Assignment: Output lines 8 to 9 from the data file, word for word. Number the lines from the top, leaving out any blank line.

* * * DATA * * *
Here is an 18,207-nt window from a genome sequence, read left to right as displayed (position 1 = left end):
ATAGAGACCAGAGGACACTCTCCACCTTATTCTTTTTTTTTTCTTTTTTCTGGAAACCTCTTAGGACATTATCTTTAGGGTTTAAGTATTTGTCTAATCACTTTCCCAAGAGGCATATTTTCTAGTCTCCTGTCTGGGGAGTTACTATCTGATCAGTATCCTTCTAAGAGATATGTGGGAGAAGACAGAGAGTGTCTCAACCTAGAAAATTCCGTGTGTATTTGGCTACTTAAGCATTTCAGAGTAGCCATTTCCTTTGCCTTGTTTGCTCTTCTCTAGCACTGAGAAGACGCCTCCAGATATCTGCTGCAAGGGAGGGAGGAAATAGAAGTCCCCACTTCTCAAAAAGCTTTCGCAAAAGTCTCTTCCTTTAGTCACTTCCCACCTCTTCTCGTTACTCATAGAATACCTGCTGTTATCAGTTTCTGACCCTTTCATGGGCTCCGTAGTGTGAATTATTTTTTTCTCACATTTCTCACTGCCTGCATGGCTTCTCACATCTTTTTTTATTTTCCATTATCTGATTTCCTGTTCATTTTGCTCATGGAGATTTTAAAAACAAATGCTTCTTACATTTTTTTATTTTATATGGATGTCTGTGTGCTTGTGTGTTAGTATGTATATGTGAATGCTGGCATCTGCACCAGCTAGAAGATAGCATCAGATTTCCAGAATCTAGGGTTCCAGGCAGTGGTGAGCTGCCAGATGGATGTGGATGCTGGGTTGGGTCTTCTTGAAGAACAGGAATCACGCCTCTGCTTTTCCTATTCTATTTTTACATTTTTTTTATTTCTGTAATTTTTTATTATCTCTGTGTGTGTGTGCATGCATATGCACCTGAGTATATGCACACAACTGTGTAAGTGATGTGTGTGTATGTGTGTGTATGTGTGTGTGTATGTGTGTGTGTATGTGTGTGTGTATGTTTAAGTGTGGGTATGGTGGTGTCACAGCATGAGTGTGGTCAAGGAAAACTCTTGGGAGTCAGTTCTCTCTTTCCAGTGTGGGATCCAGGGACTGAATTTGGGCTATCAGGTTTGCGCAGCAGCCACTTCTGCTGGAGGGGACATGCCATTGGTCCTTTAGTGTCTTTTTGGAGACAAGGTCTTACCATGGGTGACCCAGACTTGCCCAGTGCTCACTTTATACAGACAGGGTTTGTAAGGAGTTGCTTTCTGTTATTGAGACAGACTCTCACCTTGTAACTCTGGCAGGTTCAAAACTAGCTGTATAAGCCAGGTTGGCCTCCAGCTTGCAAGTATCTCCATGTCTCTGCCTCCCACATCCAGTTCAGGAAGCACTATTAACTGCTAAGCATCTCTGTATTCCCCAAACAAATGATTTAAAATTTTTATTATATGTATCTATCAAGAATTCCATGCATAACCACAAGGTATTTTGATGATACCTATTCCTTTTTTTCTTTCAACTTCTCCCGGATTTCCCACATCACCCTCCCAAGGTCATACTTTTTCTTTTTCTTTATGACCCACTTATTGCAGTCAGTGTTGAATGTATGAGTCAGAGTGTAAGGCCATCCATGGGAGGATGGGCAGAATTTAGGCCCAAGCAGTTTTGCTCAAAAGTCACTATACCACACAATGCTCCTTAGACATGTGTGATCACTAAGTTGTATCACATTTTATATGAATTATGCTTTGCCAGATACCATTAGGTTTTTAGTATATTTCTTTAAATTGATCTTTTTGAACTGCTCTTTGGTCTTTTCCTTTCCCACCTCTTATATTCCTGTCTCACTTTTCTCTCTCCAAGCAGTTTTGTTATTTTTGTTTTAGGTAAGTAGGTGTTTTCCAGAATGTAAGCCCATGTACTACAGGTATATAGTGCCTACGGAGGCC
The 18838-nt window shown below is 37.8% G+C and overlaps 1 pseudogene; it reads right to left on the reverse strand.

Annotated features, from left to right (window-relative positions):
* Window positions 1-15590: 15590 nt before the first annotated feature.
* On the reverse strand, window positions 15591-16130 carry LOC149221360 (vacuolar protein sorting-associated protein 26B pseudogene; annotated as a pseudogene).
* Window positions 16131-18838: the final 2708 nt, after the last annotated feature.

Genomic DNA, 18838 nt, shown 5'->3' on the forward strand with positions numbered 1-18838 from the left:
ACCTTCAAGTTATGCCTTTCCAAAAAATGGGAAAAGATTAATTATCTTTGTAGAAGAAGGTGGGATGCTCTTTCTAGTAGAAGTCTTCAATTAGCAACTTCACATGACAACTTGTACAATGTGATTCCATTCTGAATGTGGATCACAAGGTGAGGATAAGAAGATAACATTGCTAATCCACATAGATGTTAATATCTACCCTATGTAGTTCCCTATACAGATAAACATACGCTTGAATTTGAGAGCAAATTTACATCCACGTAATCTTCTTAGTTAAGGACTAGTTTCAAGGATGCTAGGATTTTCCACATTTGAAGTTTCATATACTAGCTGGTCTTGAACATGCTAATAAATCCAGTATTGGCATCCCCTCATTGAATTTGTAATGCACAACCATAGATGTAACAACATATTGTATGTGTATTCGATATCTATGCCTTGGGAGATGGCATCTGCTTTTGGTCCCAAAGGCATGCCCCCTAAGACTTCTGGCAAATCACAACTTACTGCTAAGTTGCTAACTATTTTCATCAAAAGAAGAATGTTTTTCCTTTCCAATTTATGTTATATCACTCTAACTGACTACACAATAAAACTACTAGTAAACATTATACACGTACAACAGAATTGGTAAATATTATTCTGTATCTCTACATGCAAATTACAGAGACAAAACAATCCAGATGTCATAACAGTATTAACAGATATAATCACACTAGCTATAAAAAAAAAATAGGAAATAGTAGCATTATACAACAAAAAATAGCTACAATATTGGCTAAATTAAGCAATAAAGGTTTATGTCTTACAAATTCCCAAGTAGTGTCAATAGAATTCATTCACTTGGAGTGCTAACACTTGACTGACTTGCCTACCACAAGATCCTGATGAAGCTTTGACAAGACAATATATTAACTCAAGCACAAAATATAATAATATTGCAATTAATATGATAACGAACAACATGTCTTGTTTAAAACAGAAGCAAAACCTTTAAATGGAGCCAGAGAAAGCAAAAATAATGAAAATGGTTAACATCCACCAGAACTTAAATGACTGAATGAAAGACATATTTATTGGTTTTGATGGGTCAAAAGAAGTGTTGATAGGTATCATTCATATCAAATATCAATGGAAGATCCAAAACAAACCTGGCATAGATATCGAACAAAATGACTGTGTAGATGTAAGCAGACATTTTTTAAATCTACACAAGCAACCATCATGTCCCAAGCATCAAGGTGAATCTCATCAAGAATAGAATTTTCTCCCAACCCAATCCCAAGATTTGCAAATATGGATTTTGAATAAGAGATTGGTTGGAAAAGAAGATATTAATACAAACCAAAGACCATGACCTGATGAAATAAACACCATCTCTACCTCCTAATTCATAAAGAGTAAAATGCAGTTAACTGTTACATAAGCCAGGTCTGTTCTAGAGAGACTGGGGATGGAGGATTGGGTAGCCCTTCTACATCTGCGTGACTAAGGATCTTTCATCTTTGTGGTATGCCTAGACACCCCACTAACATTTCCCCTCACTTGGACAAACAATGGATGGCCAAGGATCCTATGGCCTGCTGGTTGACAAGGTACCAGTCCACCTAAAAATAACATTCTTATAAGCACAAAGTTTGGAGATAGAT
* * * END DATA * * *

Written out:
Genomic DNA, 18838 nt, shown 5'->3' on the forward strand with positions numbered 1-18838 from the left:
ACCTTCAAGTTATGCCTTTCCAAAAAATGGGAAAAGATTAATTATCTTTGTAGAAGAAGGTGGGATGCTCTTTCTAGTAGAAGTCTTCAATTAGCAACTTCACATGACAACTTGTACAATGTGATTCCATTCTGAATGTGGATCACAAGGTGAGGATAAGAAGATAACATTGCTAATCCACATAGATGTTAATATCTACCCTATGTAGTTCCCTATACAGATAAACATACGCTTGAATTTGAGAGCAAATTTACATCCACGTAATCTTCTTAGTTAAGGACTAGTTTCAAGGATGCTAGGATTTTCCACATTTGAAGTTTCATATACTAGCTGGTCTTGAACATGCTAATAAATCCAGTATTGGCATCCCCTCATTGAATTTGTAATGCACAACCATAGATGTAACAACATATTGTATGTGTATTCGATATCTATGCCTTGGGAGATGGCATCTGCTTTTGGTCCCAAAGGCATGCCCCCTAAGACTTCTGGCAAATCACAACTTACTGCTAAGTTGCTAACTATTTTCATCAAAAGAAGAATGTTTTTCCTTTCCAATTTATGTTATATCACTCTAACTGACTACACAATAAAACTACTAGTAAACATTATACACGTACAACAGAATTGGTAAATATTATTCTGTATCTCTACATGCAAATTACAGAGACAAAACAATCCAGATGTCATAACAGTATTAACAGATATAATCACACTAGCTATAAAAAAAAAATAGGAAATAGTAGCATTATACAACAAAAAATAGCTACAATATTGGCTAAATTAAGCAATAAAGGTTTATGTCTTACAAATTCCCAAGTAGTGTCAATAGAATTCATTCACTTGGAGTGCTAACACTTGACTGACTTGCCTACCACAAGATCCTGATGAAGCTTTGACAAGACAATATATTAACTCAAGCACAAAATATAATAATATTGCAATTAATATGATAACGAACAACATGTCTTGTTTAAAACAGAAGCAAAACCTTTAAATGGAGCCAGAGAAAGCAAAAATAATGAAAATGGTTAACATCCACCAGAACTTAAATGACTGAATGAAAGACATATTTATTGGTTTTGATGGGTCAAAAGAAGTGTTGATAGGTATCATTCATATCAAATATCAATGGAAGATCCAAAACAAACCTGGCATAGATATCGAACAAAATGACTGTGTAGATGTAAGCAGACATTTTTTAAATCTACACAAGCAACCATCATGTCCCAAGCATCAAGGTGAATCTCATCAAGAATAGAATTTTCTCCCAACCCAATCCCAAGATTTGCAAATATGGATTTTGAATAAGAGATTGGTTGGAAAAGAAGATATTAATACAAACCAAAGACCATGACCTGATGAAATAAACACCATCTCTACCTCCTAATTCATAAAGAGTAAAATGCAGTTAACTGTTACATAAGCCAGGTCTGTTCTAGAGAGACTGGGGATGGAGGATTGGGTAGCCCTTCTACATCTGCGTGACTAAGGATCTTTCATCTTTGTGGTATGCCTAGACACCCCACTAACATTTCCCCTCACTTGGACAAACAATGGATGGCCAAGGATCCTATGGCCTGCTGGTTGACAAGGTACCAGTCCACCTAAAAATAACATTCTTATAAGCACAAAGTTTGGAGATAGAT